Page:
Citrix has revealed a data breach in which cyberattackers managed to maintain persistence on its systems and conduct data theft over a period of six months.
In a letter (.PDF) sent to potential victims this week, the US software company said that the FBI informed Citrix of a potential compromise by "international cybercriminals."
Citrix then investigated the matter and found that the group had "intermittent access" to its systems between October 13, 2018 and March 8, 2019, a period of roughly six months.
The company believes that information was stolen during this time relating to current and former employees, and potentially beneficiaries and dependents, too.
See also: Failed blackmail attempt prompts hackers to leak ocean of data belonging to major companies
The extent of the theft is not yet known but it is possible that the data stolen included names, Social Security numbers, and financial information.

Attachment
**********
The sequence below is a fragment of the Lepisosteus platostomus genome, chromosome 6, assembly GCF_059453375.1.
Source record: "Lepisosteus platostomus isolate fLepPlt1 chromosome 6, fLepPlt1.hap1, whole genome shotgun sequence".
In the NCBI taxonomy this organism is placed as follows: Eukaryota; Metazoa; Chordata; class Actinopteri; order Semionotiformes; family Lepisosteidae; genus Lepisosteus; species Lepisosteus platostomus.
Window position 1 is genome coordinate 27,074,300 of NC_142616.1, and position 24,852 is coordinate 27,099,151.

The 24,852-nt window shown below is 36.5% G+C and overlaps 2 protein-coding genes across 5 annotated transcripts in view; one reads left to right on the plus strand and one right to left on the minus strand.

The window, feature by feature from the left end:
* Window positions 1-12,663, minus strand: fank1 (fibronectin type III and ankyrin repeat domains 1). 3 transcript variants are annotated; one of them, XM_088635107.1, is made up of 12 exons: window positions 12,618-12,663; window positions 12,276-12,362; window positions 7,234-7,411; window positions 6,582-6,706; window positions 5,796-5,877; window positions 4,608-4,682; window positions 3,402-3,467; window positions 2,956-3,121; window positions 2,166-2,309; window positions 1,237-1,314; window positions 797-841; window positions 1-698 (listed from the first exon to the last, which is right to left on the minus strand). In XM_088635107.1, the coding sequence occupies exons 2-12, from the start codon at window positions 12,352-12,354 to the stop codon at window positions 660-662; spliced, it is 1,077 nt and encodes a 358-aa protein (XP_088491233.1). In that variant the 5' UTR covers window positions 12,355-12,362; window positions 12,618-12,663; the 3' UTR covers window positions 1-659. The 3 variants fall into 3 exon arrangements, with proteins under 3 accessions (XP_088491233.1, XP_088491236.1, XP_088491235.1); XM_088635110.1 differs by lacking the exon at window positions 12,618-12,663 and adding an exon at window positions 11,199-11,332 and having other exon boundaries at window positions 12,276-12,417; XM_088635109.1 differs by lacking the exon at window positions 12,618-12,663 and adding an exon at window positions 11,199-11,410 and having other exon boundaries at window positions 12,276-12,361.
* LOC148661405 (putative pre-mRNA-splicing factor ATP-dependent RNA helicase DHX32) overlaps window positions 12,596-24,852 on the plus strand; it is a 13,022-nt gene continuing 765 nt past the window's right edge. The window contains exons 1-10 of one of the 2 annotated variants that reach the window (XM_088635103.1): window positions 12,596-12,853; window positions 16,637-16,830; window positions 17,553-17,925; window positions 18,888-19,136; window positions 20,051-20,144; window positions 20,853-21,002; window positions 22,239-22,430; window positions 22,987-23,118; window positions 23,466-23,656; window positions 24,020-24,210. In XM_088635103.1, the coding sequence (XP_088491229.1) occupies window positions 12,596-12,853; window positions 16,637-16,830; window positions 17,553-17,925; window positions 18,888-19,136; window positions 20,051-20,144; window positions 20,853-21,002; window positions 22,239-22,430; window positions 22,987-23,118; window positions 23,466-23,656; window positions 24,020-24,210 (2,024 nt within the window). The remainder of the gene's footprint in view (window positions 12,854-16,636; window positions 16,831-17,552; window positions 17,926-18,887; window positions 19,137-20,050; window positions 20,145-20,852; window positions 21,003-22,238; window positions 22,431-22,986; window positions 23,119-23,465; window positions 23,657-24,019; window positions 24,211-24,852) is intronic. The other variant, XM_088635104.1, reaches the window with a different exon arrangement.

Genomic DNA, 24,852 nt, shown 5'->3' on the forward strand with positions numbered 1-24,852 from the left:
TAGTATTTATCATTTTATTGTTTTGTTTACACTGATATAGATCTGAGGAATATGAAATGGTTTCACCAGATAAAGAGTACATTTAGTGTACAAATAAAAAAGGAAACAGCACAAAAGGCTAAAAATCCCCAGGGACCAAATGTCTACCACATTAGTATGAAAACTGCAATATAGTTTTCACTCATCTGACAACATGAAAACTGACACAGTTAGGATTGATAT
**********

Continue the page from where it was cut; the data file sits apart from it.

It is unclear how many individuals may have been involved in the data breach.
The FBI is now involved in the investigation, which is ongoing. Cybersecurity professionals have also been hired to conduct a forensic examination of Citrix's internal systems.
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The security incident was first revealed on March 8. At the time, Citrix said it was likely the intrusion took place through a technique called "password spraying;" in other words, the use of brute-force attacks to compromise weak password credentials and gain access to a system.
"We have found no indication that the threat actors discovered and exploited any vulnerabilities in our products or services to gain entry," Citrix added.
Resecurity, a low-profile cybersecurity company which only formally launched in 2018, said that Citrix was sent a warning about a potential breach in December.
Internally, the attack has been attributed to a group called Iridium which focuses on high-profile corporate targets, as well as organizations in the oil and gas industries. The hackers have targeted companies in Canada, the US, United Arab Emirates, and Europe.
CNET: Lawmakers want to stop a future filled with smart devices and bad security
In related news, earlier this week, hackers compromised Citycomp's network and managed to steal a treasure trove of data belonging to the IT services company's clients.
After Citycomp refused to bow to a blackmail demand of $5,000, the threat actors published a sample of the data, which included customer names, email addresses, phone numbers, asset lists, accountancy paperwork, and payroll records.
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